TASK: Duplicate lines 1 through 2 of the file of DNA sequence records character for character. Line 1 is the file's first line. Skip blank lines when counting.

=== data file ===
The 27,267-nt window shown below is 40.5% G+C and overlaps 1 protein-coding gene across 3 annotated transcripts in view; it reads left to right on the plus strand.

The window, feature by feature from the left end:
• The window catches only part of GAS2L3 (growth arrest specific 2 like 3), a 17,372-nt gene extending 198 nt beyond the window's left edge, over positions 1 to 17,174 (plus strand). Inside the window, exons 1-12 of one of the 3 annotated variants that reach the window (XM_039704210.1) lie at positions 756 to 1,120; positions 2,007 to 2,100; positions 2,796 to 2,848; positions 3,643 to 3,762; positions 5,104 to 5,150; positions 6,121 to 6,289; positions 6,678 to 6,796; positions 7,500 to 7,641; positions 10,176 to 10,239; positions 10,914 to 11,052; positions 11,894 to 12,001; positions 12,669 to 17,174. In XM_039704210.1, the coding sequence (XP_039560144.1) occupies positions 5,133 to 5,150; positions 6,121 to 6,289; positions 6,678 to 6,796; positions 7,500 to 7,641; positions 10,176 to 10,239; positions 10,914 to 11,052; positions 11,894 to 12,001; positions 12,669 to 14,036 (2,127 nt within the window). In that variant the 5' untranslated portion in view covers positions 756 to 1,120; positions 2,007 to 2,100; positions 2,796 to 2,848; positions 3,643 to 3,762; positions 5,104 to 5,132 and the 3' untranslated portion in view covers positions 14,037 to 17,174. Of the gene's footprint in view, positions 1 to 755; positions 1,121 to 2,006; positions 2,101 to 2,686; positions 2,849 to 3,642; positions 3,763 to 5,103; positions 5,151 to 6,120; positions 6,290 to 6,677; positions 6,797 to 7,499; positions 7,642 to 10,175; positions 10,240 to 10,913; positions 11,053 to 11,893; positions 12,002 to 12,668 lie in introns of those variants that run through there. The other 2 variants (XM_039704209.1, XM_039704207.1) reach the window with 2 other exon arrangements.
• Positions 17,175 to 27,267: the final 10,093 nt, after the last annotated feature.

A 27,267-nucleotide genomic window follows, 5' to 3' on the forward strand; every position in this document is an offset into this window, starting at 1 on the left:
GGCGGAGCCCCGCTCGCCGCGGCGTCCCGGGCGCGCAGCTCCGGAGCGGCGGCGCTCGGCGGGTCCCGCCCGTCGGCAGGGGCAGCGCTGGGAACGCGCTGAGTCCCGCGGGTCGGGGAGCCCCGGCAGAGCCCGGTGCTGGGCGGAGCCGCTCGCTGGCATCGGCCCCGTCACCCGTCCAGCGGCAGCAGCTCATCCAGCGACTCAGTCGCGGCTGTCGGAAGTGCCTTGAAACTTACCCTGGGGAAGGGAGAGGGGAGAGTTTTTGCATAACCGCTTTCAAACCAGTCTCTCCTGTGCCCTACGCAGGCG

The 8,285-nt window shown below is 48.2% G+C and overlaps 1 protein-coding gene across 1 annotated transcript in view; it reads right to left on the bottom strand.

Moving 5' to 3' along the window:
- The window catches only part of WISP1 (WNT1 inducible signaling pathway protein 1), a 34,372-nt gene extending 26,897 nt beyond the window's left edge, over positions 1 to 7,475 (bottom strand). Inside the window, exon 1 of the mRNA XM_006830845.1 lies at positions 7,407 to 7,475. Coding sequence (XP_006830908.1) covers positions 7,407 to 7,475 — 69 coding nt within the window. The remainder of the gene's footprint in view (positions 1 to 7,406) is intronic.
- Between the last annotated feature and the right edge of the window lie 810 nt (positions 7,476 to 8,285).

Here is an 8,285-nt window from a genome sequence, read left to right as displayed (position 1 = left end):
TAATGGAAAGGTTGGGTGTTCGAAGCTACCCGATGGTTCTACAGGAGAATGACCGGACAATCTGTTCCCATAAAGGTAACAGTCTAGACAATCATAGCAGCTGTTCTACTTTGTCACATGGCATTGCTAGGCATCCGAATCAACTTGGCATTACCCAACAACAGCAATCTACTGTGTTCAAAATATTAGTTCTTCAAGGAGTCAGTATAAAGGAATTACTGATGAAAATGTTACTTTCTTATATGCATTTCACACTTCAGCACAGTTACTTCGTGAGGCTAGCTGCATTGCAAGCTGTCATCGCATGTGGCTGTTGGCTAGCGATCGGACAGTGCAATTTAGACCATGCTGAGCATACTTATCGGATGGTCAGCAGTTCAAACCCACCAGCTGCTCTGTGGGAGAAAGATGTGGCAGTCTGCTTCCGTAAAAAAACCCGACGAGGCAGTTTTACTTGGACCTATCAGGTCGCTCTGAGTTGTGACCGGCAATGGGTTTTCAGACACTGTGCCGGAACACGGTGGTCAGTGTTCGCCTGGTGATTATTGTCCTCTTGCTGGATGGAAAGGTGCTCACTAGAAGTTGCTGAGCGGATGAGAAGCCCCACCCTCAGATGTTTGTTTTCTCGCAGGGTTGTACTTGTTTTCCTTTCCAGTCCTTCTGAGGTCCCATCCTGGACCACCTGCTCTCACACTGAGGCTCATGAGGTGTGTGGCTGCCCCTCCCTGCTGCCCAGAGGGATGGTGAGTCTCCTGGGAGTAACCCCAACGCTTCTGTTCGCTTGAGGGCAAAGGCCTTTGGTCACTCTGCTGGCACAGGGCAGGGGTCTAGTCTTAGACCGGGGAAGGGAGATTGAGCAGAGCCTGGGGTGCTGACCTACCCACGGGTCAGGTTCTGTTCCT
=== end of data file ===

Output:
The 27,267-nt window shown below is 40.5% G+C and overlaps 1 protein-coding gene across 3 annotated transcripts in view; it reads left to right on the plus strand.

The window, feature by feature from the left end: